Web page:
Jennifer Egan, Pulitzer Prize-winning author of A Visit from the Goon Squad Far from the Tree is a landmark, revolutionary book. It frames an area of inquiry - difference between parents and children - that many of us have experienced in our own lives without ever considering it as a phenomenon. Andrew Solomon plumbs his topic thoroughly, humanely, and in a compulsively readable style that makes the book as entertaining as it is illuminating.
One of the stories Solomon tells in Far From The Tree is about Ashley X (the last name is to protect identity), a disabled girl whose story generated a lot of controversy about disability and its treatment.
Ashley X, born in 1997, was diagnosed in infancy with static encephalopathy, a brain disorder that is similar to cerebral palsy. Ashley was labeled "Permanently Unabled," which means that she would remain at infant level, mentally and physically, for the duration of her life. Ashley cannot walk, talk, feed herself, raise her head, or turn over. She can sleep, she can wake, she can breathe, and she can smile. Ashley's parents call her their "Pillow Angel," and dedicate the majority of their days to caring for her in every way - tube-feeding, changing, bathing, dressing, positioning and entertaining.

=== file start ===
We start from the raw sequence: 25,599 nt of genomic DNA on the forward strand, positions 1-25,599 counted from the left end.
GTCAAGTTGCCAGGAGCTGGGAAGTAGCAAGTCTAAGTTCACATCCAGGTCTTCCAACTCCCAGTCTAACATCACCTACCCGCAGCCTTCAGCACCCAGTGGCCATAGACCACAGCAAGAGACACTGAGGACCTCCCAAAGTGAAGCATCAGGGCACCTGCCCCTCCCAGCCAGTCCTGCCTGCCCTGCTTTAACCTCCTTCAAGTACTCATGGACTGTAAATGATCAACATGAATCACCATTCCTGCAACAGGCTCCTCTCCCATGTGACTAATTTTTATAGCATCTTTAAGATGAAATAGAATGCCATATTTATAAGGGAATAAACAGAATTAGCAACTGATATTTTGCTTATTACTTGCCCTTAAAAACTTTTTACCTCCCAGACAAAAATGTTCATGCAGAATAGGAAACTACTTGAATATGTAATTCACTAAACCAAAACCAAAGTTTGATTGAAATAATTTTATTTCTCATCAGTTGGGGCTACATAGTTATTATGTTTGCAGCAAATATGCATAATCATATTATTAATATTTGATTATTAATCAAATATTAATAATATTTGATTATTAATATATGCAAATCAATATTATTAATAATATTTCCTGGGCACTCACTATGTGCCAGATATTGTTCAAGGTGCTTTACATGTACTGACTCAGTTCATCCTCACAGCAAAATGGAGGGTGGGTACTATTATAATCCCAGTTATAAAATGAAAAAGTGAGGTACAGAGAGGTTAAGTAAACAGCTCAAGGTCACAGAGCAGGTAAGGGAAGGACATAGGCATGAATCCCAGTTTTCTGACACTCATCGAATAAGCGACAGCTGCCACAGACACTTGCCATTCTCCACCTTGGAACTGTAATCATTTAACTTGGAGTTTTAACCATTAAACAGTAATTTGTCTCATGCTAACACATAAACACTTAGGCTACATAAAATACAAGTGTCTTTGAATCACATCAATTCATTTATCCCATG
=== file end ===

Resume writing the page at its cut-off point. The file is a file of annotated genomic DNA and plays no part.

When Ashley was six, she started showing signs of precocious puberty, which is common in children with brain damage. Her parents worried about both her growth and the pain and discomfort menstruation and bodily maturation would cause. Her parents feared...
A moving, deeply absorbing story of a family in crisis. What sets it apart from most fiction about difficult subjects such as autism, is the author's ability to write about a sad and frightening situation with a seamless blend of warmth, compassion and humor.
By turns heart-tugging and hilarious, Myron Uhlbergs memoir tells the story of growing up as the hearing son of deaf parentsand his life in a world that he found unaccountably beautiful, even as he longed to escape it.